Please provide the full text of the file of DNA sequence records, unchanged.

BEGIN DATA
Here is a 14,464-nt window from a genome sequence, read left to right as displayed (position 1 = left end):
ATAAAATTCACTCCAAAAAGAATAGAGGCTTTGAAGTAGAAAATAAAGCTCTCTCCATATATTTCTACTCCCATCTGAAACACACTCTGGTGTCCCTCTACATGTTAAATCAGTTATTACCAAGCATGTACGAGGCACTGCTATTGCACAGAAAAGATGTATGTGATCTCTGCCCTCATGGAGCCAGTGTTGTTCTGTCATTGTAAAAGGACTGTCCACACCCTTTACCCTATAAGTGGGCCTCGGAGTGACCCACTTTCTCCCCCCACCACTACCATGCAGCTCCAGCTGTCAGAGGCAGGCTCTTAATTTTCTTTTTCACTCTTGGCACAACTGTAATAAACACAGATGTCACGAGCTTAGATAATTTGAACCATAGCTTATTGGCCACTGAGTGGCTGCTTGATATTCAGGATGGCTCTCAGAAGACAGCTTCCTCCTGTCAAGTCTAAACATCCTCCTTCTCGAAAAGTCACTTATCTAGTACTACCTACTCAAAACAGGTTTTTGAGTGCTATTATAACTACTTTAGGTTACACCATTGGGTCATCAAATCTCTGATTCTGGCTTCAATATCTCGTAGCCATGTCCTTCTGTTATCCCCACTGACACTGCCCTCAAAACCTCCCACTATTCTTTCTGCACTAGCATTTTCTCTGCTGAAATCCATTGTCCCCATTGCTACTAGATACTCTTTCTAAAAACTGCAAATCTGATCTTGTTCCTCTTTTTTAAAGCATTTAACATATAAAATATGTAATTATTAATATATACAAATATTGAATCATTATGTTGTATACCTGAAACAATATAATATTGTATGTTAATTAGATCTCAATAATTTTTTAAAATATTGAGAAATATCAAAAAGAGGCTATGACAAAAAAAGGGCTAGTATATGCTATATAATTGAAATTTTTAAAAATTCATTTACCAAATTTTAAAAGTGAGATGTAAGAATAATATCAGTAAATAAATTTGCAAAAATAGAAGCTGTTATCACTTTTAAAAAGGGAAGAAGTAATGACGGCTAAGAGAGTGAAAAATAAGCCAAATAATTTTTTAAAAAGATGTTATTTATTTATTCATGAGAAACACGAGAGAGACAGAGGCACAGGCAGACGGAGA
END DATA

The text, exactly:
Here is a 14,464-nt window from a genome sequence, read left to right as displayed (position 1 = left end):
ATAAAATTCACTCCAAAAAGAATAGAGGCTTTGAAGTAGAAAATAAAGCTCTCTCCATATATTTCTACTCCCATCTGAAACACACTCTGGTGTCCCTCTACATGTTAAATCAGTTATTACCAAGCATGTACGAGGCACTGCTATTGCACAGAAAAGATGTATGTGATCTCTGCCCTCATGGAGCCAGTGTTGTTCTGTCATTGTAAAAGGACTGTCCACACCCTTTACCCTATAAGTGGGCCTCGGAGTGACCCACTTTCTCCCCCCACCACTACCATGCAGCTCCAGCTGTCAGAGGCAGGCTCTTAATTTTCTTTTTCACTCTTGGCACAACTGTAATAAACACAGATGTCACGAGCTTAGATAATTTGAACCATAGCTTATTGGCCACTGAGTGGCTGCTTGATATTCAGGATGGCTCTCAGAAGACAGCTTCCTCCTGTCAAGTCTAAACATCCTCCTTCTCGAAAAGTCACTTATCTAGTACTACCTACTCAAAACAGGTTTTTGAGTGCTATTATAACTACTTTAGGTTACACCATTGGGTCATCAAATCTCTGATTCTGGCTTCAATATCTCGTAGCCATGTCCTTCTGTTATCCCCACTGACACTGCCCTCAAAACCTCCCACTATTCTTTCTGCACTAGCATTTTCTCTGCTGAAATCCATTGTCCCCATTGCTACTAGATACTCTTTCTAAAAACTGCAAATCTGATCTTGTTCCTCTTTTTTAAAGCATTTAACATATAAAATATGTAATTATTAATATATACAAATATTGAATCATTATGTTGTATACCTGAAACAATATAATATTGTATGTTAATTAGATCTCAATAATTTTTTAAAATATTGAGAAATATCAAAAAGAGGCTATGACAAAAAAAGGGCTAGTATATGCTATATAATTGAAATTTTTAAAAATTCATTTACCAAATTTTAAAAGTGAGATGTAAGAATAATATCAGTAAATAAATTTGCAAAAATAGAAGCTGTTATCACTTTTAAAAAGGGAAGAAGTAATGACGGCTAAGAGAGTGAAAAATAAGCCAAATAATTTTTTAAAAAGATGTTATTTATTTATTCATGAGAAACACGAGAGAGACAGAGGCACAGGCAGACGGAGA